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59-Year-Old Woman Fights To Be Implanted With Her Dead Daughter's Eggs

A British woman is mounting a legal fight to earn the right to become pregnant and give birth to her own grandchild, using her dead daughter’s eggs.

The Daily Mail reports the 59-year-old woman, who has not been named, is fighting in court to have her daughter’s eggs transported to New York where a clinic has agreed to provide fertility treatment for her. 

No clinic in the United Kingdom has agreed to treat the woman.

The woman and her 58-year-old husband claim it was their daughter’s dying wish that her mom “carry her babies.”

She wants to have the eggs fertilized with a donor’s sperm.

Their daughter, who suffered from bowel cancer in her 20s, had a number of her eggs frozen in the hopes that she could have babies after receiving treatments and recovering from the disease, but succumbed to the cancer about four years ago. 

The Human Fertility and Embryology Authority, or HFEA, which oversees fertility treatments in Britain, blocked the transport of the eggs because the daughter did not give express consent, before she died, to have the eggs exported.

According to the HFEA website, the authority does not typically have a problem with relatives donating eggs to other relatives and usually only intervenes if patients request to mix sperm and eggs of close relatives. 

But doctors who spoke with the Daily Mail said the procedure could have complications when undergone by a woman who is almost 60 and that her chances of actually becoming and staying pregnant are quite small. 

Dr. Mohammed Taranissi who runs a fertility clinic in London said the woman’s case is extremely rare.

“I have never heard of a surrogacy case involving a mother and her dead daughter’s eggs. It’s fair to say that this may be a world first,” Taranissi said.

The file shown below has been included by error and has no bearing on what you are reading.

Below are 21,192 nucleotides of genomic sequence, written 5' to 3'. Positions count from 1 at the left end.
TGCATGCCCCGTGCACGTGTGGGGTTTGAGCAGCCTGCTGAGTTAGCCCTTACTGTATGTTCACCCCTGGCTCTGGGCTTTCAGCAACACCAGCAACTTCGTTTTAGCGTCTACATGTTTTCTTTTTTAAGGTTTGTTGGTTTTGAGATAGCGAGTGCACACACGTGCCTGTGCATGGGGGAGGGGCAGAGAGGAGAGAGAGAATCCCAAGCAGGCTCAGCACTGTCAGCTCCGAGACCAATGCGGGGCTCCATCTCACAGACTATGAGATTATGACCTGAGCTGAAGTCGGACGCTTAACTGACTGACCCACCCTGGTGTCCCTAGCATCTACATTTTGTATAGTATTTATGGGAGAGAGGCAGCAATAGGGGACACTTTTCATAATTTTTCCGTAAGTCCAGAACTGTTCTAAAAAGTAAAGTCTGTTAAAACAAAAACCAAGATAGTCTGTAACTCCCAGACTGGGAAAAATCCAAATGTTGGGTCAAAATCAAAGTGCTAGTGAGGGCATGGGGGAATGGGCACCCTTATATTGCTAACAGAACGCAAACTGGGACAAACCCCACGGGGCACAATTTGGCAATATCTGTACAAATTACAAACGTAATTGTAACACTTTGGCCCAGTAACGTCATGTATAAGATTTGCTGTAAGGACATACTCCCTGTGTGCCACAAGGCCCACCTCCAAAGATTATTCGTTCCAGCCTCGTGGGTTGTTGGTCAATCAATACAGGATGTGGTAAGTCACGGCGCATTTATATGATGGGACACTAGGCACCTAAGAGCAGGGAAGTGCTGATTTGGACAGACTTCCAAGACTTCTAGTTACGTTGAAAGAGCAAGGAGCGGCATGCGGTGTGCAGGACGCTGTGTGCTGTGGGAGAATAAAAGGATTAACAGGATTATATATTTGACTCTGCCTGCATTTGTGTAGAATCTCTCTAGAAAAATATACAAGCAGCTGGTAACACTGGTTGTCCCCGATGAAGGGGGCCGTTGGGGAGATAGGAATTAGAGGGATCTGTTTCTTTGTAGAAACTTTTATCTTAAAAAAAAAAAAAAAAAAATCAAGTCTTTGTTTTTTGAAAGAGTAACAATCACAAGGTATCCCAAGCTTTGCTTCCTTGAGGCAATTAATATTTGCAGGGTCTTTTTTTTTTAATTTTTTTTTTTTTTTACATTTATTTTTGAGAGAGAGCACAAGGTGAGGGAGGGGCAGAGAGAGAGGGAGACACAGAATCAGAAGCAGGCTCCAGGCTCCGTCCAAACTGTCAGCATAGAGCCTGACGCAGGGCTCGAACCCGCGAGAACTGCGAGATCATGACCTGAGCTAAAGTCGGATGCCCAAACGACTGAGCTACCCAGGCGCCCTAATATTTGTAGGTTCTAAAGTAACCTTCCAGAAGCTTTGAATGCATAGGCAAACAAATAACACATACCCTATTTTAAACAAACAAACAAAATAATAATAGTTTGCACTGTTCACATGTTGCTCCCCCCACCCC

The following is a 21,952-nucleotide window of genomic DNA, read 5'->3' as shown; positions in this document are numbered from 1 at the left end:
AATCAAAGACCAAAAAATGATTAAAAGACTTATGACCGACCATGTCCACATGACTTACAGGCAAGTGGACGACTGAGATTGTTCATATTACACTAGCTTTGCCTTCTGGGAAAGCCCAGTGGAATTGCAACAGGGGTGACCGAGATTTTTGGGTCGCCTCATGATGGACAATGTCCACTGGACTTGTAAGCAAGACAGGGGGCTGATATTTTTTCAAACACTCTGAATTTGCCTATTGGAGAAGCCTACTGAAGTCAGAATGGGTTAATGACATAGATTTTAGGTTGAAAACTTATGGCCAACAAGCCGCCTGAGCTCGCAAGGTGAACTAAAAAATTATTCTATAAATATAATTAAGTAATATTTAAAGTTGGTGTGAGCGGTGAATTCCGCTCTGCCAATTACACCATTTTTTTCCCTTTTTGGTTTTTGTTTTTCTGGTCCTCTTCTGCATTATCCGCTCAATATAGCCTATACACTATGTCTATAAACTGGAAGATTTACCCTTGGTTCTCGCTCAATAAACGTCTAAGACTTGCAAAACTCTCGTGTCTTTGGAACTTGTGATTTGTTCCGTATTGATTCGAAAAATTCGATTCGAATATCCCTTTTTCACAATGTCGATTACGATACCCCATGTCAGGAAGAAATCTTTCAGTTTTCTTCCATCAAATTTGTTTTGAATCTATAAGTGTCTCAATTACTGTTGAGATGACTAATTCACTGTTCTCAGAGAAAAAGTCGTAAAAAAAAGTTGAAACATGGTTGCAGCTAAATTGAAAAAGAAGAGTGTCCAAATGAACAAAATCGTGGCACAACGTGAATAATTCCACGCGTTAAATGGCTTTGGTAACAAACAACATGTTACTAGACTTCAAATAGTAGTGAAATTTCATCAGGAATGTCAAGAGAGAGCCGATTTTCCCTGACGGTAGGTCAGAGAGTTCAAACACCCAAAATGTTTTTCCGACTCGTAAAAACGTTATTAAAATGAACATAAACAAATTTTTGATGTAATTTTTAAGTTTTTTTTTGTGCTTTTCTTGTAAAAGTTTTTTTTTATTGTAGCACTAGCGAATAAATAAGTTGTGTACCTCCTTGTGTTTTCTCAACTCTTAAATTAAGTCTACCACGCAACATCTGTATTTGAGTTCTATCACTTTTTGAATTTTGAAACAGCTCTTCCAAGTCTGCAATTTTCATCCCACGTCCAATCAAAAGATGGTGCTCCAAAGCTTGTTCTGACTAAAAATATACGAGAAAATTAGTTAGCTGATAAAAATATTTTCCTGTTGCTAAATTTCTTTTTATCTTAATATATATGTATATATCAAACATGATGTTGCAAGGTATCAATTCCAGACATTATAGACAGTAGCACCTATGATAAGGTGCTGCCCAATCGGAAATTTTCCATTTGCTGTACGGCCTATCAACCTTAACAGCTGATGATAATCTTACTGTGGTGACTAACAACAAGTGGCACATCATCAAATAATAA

Others said there were still ethical concerns.

Josephine Quintavalle, from campaign group Comment on Reproductive Ethics, said he understood that the mother was likely distraught over having lost her daughter, but that it would be “impossible not to feel very uncomfortable” if the woman were allowed to go ahead with the procedure. 

According to minutes from a hearing held by the HFEA’s Statutory Approvals Committee on the matter, the daughter signed a consent form allowing her eggs to be stored for use after her death but failed to sign another document detailing the specific uses. That renders the consent invalid, the HFEA ruled.

The potential grandparents now plan to challenge that ruling in court. 

The minutes from the hearing indicate the dead woman’s parents claim that she consulted with a doctor shortly before her death. That doctor told her that it would be possible for her mother to carry the young woman’s fertilized eggs. 

The minutes, obtained by the Daily Mail, indicate the young woman said after that consultation that she wanted her mother to “carry her babies… in the context of her not expecting to leave hospital alive.”

Sources: Daily Mail, HFEA

Photo Credit: rumpleteaser/Flickr, WikiCommons


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